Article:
SAN ANTONIO - The U.S. Army Soldier Show concluded its 2012 season Sept. 30 in front of a full house at the historic Fort Sam Houston Theater.
Produced by the U.S. Army Installation Management Command, the 90-minute show, "Army Strong," was presented at more than 40 Army installations since April, entertaining Soldiers and Families around the world, including Hawaii and Korea. Nineteen Soldiers were selected for this year's cast to sing, dance and entertain.
"One of the most exciting things that I hold dear and will never forget is the reception we get when we finish performing for the audience - the love and genuine concern they have for us," said cast-member SFC Melvin Williams, who will depart for his ninth deployment after the Soldier Show.
"It's an honor and a privilege to be selected for the Soldier Show. It works hand-in-hand for me - I look at it as another mission," he said. "But my mission here is different. It's to inspire those Families and Soldiers, and for those Soldiers and friends I lost, it's to carry out their dedication, those beliefs about the Army and what they stood for."
2LT Daniel Monplaisir, an aspiring theater actor and member of the Alabama National Guard, said that despite the 12 to16 hour days, the experience was invaluable.
"The hard work that goes into the show is so worth it because the people we perform for are Army Soldiers and Families," said Monplaisir. "A lot of them have been going through some tough stuff. Being in wartime there's some stress, but for 90 minutes they get to let all that stress go and feel really good about what they do being part of the Army."
At Fort Bragg, a group of performers were off-duty singing karaoke when they learned that a Family had recently lost a Soldier. In tribute, they sang a song from the Soldier's favorite band and invited them to the show.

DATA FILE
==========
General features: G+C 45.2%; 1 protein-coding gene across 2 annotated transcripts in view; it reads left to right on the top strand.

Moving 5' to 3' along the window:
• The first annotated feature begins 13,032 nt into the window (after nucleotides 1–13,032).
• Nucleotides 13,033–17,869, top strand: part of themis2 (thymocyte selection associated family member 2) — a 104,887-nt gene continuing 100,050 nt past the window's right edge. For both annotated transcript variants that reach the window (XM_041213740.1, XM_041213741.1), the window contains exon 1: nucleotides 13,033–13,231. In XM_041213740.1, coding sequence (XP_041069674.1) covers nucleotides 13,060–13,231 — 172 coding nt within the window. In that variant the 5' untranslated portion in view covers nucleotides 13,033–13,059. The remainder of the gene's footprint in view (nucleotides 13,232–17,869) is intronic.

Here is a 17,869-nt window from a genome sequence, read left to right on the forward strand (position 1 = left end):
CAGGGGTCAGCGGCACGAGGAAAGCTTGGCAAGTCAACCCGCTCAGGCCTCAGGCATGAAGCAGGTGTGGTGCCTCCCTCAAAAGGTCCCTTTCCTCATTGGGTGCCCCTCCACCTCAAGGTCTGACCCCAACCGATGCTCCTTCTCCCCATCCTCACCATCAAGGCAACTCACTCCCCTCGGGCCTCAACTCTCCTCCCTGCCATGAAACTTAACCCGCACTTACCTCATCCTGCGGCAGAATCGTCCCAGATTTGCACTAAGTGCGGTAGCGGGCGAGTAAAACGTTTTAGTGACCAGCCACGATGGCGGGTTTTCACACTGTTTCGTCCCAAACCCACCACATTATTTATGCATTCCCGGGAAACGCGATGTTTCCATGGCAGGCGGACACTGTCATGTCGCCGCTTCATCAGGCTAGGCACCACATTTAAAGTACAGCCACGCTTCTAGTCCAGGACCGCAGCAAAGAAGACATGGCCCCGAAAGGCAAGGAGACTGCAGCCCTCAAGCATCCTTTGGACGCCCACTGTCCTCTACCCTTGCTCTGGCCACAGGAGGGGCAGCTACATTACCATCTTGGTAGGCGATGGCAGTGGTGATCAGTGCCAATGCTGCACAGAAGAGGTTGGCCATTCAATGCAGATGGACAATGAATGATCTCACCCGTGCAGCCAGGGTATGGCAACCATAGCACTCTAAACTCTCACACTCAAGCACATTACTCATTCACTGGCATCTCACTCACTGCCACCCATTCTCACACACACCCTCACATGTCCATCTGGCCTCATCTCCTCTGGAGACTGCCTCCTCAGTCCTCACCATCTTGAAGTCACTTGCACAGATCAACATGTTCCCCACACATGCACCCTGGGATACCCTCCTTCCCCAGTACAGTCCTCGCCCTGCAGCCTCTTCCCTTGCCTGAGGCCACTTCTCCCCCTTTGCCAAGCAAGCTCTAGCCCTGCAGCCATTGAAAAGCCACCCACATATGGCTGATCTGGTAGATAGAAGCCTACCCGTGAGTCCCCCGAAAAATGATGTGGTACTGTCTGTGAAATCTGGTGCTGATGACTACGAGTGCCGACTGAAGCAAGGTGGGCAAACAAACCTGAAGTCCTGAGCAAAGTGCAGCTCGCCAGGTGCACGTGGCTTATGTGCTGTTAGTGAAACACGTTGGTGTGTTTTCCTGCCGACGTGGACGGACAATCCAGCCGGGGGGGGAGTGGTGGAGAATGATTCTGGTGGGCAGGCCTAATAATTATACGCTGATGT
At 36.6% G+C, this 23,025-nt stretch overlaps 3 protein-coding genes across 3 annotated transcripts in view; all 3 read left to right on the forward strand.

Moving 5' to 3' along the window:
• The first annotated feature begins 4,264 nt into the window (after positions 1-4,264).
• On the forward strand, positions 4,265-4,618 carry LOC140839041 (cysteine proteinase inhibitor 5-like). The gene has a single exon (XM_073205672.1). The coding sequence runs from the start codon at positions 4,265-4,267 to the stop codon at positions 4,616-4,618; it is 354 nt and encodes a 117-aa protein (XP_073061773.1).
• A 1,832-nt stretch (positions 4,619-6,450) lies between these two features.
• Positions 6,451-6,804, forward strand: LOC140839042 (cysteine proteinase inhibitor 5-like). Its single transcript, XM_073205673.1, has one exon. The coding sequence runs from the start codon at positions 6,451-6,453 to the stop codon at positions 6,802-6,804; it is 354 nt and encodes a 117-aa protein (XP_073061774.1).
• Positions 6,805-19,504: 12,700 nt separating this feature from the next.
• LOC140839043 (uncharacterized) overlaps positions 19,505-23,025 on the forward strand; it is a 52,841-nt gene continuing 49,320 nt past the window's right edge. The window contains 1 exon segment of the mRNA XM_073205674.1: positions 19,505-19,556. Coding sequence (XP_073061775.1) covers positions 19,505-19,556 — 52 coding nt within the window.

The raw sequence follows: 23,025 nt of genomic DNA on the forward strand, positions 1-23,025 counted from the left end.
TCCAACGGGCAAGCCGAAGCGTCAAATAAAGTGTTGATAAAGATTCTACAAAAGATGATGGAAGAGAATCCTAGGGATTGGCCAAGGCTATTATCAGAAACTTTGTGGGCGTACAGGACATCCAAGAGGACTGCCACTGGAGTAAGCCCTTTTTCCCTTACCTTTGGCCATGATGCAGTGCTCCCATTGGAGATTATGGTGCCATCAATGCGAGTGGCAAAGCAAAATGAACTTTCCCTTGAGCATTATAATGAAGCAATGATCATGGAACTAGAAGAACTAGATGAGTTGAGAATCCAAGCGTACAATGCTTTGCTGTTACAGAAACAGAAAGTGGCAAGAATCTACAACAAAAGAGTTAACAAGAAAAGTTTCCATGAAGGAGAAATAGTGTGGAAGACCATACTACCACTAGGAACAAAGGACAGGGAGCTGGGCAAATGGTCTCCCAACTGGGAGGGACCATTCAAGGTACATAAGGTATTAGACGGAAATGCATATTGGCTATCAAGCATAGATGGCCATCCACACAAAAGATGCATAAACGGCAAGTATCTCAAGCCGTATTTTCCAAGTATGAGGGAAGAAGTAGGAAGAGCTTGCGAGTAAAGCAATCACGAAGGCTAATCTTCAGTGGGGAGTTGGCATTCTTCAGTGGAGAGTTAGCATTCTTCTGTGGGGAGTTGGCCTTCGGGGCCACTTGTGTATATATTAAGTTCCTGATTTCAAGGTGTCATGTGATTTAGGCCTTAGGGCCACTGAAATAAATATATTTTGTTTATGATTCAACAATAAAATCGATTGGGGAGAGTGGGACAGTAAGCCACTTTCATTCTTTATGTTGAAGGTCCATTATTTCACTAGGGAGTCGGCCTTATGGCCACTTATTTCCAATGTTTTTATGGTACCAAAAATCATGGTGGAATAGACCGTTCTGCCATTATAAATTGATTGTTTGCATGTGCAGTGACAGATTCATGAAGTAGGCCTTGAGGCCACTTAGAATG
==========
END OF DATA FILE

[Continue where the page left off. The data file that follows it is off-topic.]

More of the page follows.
"For that 48-hour period when we were all there at Ft. Bragg together, we were able to reach out and touch that one family in their moment of need," said Monplaisir. "We were able to be a part of the celebration of the service their great Soldier had."
SPC Tiffani Lindstrom remembers the stop at Fort Stewart fondly. Lindstrom, who was wounded in 2007 while deployed to Egypt, spent a year hospitalized at Walter Reed, and at Fort Stewart's warrior transition unit.
When the production stopped at Fort Stewart, Lindstrom said, her Walter Reed doctors watched from the first three rows.
The Soldier-performers left an impression on those "outside the wire," too, showing Americans there's more to a Soldier than soldiering. In addition to putting on shows at Army garrisons around the world, the Soldier Show performed in Times Square during the Army Birthday June 14, as well as at the city of Augusta's 9/11 remembrance ceremony.
"I had no idea the Army had anything like this," said Alli Dean, 25, a San Antonio social worker. "It was my first time seeing this many Soldiers in the first place, let alone performing on stage, and I have to say I was very impressed."
The annual production is put on by Army Entertainment, a division of IMCOM's Family and MWR Programs, and operates under the mantra "Entertainment for the Soldier, by the Soldier."